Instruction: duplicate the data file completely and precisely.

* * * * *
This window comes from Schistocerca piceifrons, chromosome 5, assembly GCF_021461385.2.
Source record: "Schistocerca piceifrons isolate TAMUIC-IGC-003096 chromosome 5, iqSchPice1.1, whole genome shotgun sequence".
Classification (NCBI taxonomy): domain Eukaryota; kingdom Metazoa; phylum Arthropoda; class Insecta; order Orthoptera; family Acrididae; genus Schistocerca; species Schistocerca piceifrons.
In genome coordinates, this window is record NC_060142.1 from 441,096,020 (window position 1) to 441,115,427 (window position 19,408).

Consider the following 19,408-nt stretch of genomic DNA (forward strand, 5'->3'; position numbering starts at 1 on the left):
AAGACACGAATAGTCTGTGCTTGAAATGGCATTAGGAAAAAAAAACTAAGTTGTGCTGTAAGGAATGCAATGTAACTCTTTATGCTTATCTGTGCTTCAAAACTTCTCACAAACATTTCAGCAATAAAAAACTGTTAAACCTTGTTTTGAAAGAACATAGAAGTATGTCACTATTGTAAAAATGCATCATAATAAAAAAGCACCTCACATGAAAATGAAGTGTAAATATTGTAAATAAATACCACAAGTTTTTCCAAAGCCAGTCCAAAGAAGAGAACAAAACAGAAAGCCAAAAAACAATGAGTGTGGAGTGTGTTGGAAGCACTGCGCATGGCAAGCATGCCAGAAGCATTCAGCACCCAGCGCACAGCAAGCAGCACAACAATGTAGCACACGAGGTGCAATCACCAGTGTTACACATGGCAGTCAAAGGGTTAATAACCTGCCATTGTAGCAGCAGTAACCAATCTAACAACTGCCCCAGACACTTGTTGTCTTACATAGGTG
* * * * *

This window comes from Schistocerca piceifrons, chromosome 5, assembly GCF_021461385.2.
Source record: "Schistocerca piceifrons isolate TAMUIC-IGC-003096 chromosome 5, iqSchPice1.1, whole genome shotgun sequence".
Classification (NCBI taxonomy): domain Eukaryota; kingdom Metazoa; phylum Arthropoda; class Insecta; order Orthoptera; family Acrididae; genus Schistocerca; species Schistocerca piceifrons.
In genome coordinates, this window is record NC_060142.1 from 441,096,020 (window position 1) to 441,115,427 (window position 19,408).

Consider the following 19,408-nt stretch of genomic DNA (forward strand, 5'->3'; position numbering starts at 1 on the left):
AAGACACGAATAGTCTGTGCTTGAAATGGCATTAGGAAAAAAAAACTAAGTTGTGCTGTAAGGAATGCAATGTAACTCTTTATGCTTATCTGTGCTTCAAAACTTCTCACAAACATTTCAGCAATAAAAAACTGTTAAACCTTGTTTTGAAAGAACATAGAAGTATGTCACTATTGTAAAAATGCATCATAATAAAAAAGCACCTCACATGAAAATGAAGTGTAAATATTGTAAATAAATACCACAAGTTTTTCCAAAGCCAGTCCAAAGAAGAGAACAAAACAGAAAGCCAAAAAACAATGAGTGTGGAGTGTGTTGGAAGCACTGCGCATGGCAAGCATGCCAGAAGCATTCAGCACCCAGCGCACAGCAAGCAGCACAACAATGTAGCACACGAGGTGCAATCACCAGTGTTACACATGGCAGTCAAAGGGTTAATAACCTGCCATTGTAGCAGCAGTAACCAATCTAACAACTGCCCCAGACACTTGTTGTCTTACATAGGTG